Results: About one-half of respondents indicated that their organization used a formal process for resource allocation, while the others reported that political or historical factors were predominant. Seventy percent (70%) of respondents self-reported that their resource allocation process was fair and just over one-half assessed their process as 'good' or 'very good'. This paper explores these findings in greater detail and assesses them in context of the larger literature.

Conclusion: Data from this large-scale cross-jurisdictional survey helps to illustrate common challenges and areas of positive performance among Canada's health system leadership teams.

Show MeSH
Characteristics of priority setting processes.
© Copyright Policy - open-access
Related In: Results  -  Collection

License
getmorefigures.php?uid=PMC3750381&req=5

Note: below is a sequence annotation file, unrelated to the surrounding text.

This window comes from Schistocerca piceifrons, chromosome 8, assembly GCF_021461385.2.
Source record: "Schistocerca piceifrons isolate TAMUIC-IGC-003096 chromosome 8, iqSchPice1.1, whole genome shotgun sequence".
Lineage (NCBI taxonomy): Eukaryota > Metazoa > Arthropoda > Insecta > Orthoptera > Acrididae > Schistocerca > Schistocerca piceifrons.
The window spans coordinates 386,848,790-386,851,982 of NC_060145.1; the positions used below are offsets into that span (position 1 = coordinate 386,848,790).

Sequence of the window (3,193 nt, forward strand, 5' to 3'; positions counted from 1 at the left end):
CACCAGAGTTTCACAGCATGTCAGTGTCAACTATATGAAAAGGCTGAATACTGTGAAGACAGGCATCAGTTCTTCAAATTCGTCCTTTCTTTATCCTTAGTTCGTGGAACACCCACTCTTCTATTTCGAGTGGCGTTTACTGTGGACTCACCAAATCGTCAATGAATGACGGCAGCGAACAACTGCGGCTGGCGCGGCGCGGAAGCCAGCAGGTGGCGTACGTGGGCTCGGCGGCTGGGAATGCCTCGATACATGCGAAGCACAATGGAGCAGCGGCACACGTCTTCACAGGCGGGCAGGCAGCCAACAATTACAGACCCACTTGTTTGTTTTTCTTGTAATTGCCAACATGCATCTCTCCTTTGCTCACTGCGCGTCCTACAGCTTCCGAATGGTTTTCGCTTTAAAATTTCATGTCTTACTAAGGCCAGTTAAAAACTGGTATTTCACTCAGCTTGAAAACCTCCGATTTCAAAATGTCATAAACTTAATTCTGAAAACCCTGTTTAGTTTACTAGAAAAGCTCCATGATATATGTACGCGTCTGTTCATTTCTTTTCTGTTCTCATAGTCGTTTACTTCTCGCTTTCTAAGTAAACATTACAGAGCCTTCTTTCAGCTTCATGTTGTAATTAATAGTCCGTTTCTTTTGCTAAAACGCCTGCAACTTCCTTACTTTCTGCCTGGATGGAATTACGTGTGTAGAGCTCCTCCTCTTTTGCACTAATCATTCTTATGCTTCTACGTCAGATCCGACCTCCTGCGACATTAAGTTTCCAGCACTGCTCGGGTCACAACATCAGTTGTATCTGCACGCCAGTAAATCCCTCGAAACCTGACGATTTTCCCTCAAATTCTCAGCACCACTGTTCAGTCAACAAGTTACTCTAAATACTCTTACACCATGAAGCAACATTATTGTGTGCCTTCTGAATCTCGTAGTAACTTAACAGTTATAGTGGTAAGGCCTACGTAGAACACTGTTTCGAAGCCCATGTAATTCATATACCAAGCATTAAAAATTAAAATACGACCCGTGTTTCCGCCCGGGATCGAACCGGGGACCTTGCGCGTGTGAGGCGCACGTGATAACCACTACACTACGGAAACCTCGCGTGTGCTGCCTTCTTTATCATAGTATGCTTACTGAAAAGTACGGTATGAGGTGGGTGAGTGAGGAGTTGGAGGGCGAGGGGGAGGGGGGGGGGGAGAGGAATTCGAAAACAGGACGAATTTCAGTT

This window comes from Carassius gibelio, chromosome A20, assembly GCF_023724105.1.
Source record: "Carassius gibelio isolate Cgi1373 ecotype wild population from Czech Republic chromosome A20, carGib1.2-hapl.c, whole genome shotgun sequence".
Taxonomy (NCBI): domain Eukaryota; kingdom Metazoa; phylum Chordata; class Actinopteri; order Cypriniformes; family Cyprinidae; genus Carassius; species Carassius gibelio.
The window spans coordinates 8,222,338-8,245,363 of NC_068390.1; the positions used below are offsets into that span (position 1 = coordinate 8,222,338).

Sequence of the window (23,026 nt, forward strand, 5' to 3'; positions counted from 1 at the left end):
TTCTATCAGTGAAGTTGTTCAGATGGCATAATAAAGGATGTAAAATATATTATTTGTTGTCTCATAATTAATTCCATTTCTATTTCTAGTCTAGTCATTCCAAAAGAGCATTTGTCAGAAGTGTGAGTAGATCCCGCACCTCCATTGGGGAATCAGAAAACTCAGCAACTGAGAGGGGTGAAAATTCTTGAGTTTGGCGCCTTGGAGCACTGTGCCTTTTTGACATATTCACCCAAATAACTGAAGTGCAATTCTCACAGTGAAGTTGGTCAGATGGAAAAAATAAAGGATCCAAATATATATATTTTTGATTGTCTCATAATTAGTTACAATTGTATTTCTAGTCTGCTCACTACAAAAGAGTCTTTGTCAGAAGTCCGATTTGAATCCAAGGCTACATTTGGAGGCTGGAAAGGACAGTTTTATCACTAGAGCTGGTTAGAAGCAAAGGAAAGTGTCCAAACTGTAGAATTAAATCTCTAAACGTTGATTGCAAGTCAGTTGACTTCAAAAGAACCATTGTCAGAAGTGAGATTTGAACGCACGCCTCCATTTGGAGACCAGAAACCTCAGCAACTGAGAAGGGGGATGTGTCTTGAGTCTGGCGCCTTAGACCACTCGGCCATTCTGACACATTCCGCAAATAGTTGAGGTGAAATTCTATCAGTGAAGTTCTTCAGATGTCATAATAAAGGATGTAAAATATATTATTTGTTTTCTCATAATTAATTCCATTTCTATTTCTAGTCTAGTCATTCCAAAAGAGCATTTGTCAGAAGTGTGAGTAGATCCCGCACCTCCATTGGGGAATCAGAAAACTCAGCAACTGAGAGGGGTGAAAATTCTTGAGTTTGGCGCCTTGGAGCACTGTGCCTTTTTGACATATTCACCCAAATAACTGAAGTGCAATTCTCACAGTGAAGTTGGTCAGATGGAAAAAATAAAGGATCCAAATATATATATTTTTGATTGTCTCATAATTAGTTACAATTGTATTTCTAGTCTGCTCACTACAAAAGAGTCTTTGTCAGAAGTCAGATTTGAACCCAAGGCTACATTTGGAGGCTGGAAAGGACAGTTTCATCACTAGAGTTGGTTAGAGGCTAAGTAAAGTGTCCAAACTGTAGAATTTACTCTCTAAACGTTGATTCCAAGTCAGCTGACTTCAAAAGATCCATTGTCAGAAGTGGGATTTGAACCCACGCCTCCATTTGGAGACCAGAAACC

Figure 1: Characteristics of priority setting processes.

Mentions: We then asked respondents to identify whether or not their organization-wide resource allocation process involved up to 11 elements – identified from the literature – which might be characterized as formalization (See Figure 1). As a group, those who indicated that their organization used primarily a formal process selected on average a larger number of these features: 3.8 compared to 2.8. This suggests that practice within organizations with a ‘formal’ process in fact may differ from that in other organizations. However, it may be that, due to the sequencing of these questions, respondents who stated they used a formal process may have felt compelled to choose more features as justification for this claim.